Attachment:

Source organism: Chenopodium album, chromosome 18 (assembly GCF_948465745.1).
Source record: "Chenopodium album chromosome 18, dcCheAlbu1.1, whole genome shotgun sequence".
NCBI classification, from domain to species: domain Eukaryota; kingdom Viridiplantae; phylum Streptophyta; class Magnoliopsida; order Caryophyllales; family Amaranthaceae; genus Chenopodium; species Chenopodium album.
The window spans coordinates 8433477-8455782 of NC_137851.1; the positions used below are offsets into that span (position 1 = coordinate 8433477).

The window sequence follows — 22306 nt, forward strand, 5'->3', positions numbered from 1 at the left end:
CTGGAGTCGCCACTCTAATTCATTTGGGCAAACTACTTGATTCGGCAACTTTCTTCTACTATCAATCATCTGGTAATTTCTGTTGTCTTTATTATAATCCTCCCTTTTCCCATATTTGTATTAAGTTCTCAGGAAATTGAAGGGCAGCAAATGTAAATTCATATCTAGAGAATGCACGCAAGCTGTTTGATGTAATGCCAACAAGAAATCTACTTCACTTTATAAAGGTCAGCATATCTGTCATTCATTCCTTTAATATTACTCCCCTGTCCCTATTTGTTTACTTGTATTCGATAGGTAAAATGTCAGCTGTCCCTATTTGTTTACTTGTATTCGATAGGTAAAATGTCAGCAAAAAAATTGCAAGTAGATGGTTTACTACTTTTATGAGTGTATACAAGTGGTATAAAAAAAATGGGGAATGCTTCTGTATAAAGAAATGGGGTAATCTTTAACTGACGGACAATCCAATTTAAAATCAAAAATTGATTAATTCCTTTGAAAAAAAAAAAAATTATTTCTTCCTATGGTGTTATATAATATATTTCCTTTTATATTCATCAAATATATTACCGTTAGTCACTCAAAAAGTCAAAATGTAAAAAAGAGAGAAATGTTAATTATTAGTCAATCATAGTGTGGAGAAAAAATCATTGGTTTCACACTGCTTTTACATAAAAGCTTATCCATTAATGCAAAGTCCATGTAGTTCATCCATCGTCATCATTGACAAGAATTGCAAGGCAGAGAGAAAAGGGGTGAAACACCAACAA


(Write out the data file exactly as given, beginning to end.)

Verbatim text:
Source organism: Chenopodium album, chromosome 18 (assembly GCF_948465745.1).
Source record: "Chenopodium album chromosome 18, dcCheAlbu1.1, whole genome shotgun sequence".
NCBI classification, from domain to species: domain Eukaryota; kingdom Viridiplantae; phylum Streptophyta; class Magnoliopsida; order Caryophyllales; family Amaranthaceae; genus Chenopodium; species Chenopodium album.
The window spans coordinates 8433477-8455782 of NC_137851.1; the positions used below are offsets into that span (position 1 = coordinate 8433477).

The window sequence follows — 22306 nt, forward strand, 5'->3', positions numbered from 1 at the left end:
CTGGAGTCGCCACTCTAATTCATTTGGGCAAACTACTTGATTCGGCAACTTTCTTCTACTATCAATCATCTGGTAATTTCTGTTGTCTTTATTATAATCCTCCCTTTTCCCATATTTGTATTAAGTTCTCAGGAAATTGAAGGGCAGCAAATGTAAATTCATATCTAGAGAATGCACGCAAGCTGTTTGATGTAATGCCAACAAGAAATCTACTTCACTTTATAAAGGTCAGCATATCTGTCATTCATTCCTTTAATATTACTCCCCTGTCCCTATTTGTTTACTTGTATTCGATAGGTAAAATGTCAGCTGTCCCTATTTGTTTACTTGTATTCGATAGGTAAAATGTCAGCAAAAAAATTGCAAGTAGATGGTTTACTACTTTTATGAGTGTATACAAGTGGTATAAAAAAAATGGGGAATGCTTCTGTATAAAGAAATGGGGTAATCTTTAACTGACGGACAATCCAATTTAAAATCAAAAATTGATTAATTCCTTTGAAAAAAAAAAAAATTATTTCTTCCTATGGTGTTATATAATATATTTCCTTTTATATTCATCAAATATATTACCGTTAGTCACTCAAAAAGTCAAAATGTAAAAAAGAGAGAAATGTTAATTATTAGTCAATCATAGTGTGGAGAAAAAATCATTGGTTTCACACTGCTTTTACATAAAAGCTTATCCATTAATGCAAAGTCCATGTAGTTCATCCATCGTCATCATTGACAAGAATTGCAAGGCAGAGAGAAAAGGGGTGAAACACCAACAA